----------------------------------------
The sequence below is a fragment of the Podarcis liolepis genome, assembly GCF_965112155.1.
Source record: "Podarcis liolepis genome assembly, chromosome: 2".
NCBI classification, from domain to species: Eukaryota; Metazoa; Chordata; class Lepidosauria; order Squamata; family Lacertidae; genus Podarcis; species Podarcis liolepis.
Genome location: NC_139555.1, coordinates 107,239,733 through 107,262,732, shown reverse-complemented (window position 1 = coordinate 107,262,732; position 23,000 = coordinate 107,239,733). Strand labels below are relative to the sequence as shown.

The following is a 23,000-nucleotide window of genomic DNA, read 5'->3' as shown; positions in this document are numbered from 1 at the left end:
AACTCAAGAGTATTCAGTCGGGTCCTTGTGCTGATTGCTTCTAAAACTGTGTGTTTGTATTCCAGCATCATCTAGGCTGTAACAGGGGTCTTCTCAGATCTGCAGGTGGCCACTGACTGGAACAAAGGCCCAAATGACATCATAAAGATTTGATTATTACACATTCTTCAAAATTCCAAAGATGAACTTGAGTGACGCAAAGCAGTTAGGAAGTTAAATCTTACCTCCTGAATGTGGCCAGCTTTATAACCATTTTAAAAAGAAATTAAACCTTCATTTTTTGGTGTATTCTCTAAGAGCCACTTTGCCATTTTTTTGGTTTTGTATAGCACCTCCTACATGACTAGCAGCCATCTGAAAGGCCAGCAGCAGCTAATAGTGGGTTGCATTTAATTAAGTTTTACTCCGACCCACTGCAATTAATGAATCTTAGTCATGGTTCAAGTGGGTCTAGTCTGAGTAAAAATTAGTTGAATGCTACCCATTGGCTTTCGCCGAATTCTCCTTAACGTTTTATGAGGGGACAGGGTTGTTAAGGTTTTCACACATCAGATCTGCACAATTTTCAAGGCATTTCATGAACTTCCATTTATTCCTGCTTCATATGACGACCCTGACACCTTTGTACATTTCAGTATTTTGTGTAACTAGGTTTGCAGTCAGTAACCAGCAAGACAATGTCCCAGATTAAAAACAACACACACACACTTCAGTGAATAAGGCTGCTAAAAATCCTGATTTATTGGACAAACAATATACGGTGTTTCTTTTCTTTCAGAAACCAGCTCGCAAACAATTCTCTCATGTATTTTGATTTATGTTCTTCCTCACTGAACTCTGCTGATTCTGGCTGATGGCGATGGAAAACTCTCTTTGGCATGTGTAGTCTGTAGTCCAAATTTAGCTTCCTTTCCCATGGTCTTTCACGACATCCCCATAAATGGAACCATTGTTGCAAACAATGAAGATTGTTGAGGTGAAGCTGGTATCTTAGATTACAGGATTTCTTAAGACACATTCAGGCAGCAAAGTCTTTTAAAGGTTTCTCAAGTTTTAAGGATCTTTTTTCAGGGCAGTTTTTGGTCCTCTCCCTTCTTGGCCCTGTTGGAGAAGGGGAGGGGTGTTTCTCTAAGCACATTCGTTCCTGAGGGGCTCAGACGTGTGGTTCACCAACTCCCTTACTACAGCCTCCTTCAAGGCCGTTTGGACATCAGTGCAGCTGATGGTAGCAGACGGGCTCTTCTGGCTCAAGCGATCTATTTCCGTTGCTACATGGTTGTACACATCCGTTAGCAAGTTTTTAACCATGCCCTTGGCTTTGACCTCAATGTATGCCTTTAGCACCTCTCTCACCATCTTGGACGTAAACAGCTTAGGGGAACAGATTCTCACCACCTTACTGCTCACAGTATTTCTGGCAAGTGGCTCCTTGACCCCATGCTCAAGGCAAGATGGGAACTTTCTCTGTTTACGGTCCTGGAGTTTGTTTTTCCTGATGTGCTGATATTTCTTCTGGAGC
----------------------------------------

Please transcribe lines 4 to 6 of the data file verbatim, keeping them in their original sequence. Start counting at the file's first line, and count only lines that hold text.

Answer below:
Genome location: NC_139555.1, coordinates 107,239,733 through 107,262,732, shown reverse-complemented (window position 1 = coordinate 107,262,732; position 23,000 = coordinate 107,239,733). Strand labels below are relative to the sequence as shown.

The following is a 23,000-nucleotide window of genomic DNA, read 5'->3' as shown; positions in this document are numbered from 1 at the left end:
AACTCAAGAGTATTCAGTCGGGTCCTTGTGCTGATTGCTTCTAAAACTGTGTGTTTGTATTCCAGCATCATCTAGGCTGTAACAGGGGTCTTCTCAGATCTGCAGGTGGCCACTGACTGGAACAAAGGCCCAAATGACATCATAAAGATTTGATTATTACACATTCTTCAAAATTCCAAAGATGAACTTGAGTGACGCAAAGCAGTTAGGAAGTTAAATCTTACCTCCTGAATGTGGCCAGCTTTATAACCATTTTAAAAAGAAATTAAACCTTCATTTTTTGGTGTATTCTCTAAGAGCCACTTTGCCATTTTTTTGGTTTTGTATAGCACCTCCTACATGACTAGCAGCCATCTGAAAGGCCAGCAGCAGCTAATAGTGGGTTGCATTTAATTAAGTTTTACTCCGACCCACTGCAATTAATGAATCTTAGTCATGGTTCAAGTGGGTCTAGTCTGAGTAAAAATTAGTTGAATGCTACCCATTGGCTTTCGCCGAATTCTCCTTAACGTTTTATGAGGGGACAGGGTTGTTAAGGTTTTCACACATCAGATCTGCACAATTTTCAAGGCATTTCATGAACTTCCATTTATTCCTGCTTCATATGACGACCCTGACACCTTTGTACATTTCAGTATTTTGTGTAACTAGGTTTGCAGTCAGTAACCAGCAAGACAATGTCCCAGATTAAAAACAACACACACACACTTCAGTGAATAAGGCTGCTAAAAATCCTGATTTATTGGACAAACAATATACGGTGTTTCTTTTCTTTCAGAAACCAGCTCGCAAACAATTCTCTCATGTATTTTGATTTATGTTCTTCCTCACTGAACTCTGCTGATTCTGGCTGATGGCGATGGAAAACTCTCTTTGGCATGTGTAGTCTGTAGTCCAAATTTAGCTTCCTTTCCCATGGTCTTTCACGACATCCCCATAAATGGAACCATTGTTGCAAACAATGAAGATTGTTGAGGTGAAGCTGGTATCTTAGATTACAGGATTTCTTAAGACACATTCAGGCAGCAAAGTCTTTTAAAGGTTTCTCAAGTTTTAAGGATCTTTTTTCAGGGCAGTTTTTGGTCCTCTCCCTTCTTGGCCCTGTTGGAGAAGGGGAGGGGTGTTTCTCTAAGCACATTCGTTCCTGAGGGGCTCAGACGTGTGGTTCACCAACTCCCTTACTACAGCCTCCTTCAAGGCCGTTTGGACATCAGTGCAGCTGATGGTAGCAGACGGGCTCTTCTGGCTCAAGCGATCTATTTCCGTTGCTACATGGTTGTACACATCCGTTAGCAAGTTTTTAACCATGCCCTTGGCTTTGACCTCAATGTATGCCTTTAGCACCTCTCTCACCATCTTGGACGTAAACAGCTTAGGGGAACAGATTCTCACCACCTTACTGCTCACAGTATTTCTGGCAAGTGGCTCCTTGACCCCATGCTCAAGGCAAGATGGGAACTTTCTCTGTTTACGGTCCTGGAGTTTGTTTTTCCTGATGTGCTGATATTTCTTCTGGAGC